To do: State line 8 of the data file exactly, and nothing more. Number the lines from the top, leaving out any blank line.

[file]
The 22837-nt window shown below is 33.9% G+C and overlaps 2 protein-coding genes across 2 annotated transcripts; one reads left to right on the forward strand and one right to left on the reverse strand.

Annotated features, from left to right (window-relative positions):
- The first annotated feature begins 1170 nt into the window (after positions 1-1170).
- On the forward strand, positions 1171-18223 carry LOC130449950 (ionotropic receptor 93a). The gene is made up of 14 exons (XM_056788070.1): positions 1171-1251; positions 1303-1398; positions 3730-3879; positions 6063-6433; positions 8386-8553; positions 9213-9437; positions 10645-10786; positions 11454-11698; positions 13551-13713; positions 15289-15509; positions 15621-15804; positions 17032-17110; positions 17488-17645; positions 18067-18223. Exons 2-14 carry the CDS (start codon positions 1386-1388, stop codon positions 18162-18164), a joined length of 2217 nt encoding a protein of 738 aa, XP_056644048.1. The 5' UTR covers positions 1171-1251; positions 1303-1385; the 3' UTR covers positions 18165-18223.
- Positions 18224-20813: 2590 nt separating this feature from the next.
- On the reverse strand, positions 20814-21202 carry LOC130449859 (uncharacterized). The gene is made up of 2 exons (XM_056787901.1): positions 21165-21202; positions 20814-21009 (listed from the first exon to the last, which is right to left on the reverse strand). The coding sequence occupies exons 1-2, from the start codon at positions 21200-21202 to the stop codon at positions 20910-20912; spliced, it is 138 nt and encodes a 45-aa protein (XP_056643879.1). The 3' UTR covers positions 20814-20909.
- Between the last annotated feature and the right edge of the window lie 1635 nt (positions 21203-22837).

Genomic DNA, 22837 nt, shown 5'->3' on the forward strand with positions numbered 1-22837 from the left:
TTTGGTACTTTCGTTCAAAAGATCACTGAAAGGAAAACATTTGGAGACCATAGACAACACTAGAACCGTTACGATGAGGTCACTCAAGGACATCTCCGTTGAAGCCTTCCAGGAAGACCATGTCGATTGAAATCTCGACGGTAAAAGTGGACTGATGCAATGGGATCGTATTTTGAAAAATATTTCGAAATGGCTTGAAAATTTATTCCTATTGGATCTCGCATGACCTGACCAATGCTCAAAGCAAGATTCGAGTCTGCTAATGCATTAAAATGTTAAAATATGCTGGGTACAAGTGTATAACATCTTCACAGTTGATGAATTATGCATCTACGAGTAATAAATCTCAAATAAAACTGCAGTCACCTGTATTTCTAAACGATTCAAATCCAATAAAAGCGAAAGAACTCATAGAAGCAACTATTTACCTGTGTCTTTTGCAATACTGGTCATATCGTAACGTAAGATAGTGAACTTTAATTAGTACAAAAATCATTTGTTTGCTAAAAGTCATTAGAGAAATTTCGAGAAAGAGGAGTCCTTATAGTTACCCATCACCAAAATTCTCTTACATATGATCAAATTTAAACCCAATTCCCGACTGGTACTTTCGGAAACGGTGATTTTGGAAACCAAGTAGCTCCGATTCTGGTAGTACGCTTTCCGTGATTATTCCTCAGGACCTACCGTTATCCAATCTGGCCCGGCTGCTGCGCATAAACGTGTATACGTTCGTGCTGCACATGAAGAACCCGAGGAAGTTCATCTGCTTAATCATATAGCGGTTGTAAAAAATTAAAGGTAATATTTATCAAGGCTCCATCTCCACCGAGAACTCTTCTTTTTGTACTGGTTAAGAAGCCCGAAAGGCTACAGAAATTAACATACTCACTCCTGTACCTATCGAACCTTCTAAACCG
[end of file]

Genomic DNA, 22837 nt, shown 5'->3' on the forward strand with positions numbered 1-22837 from the left: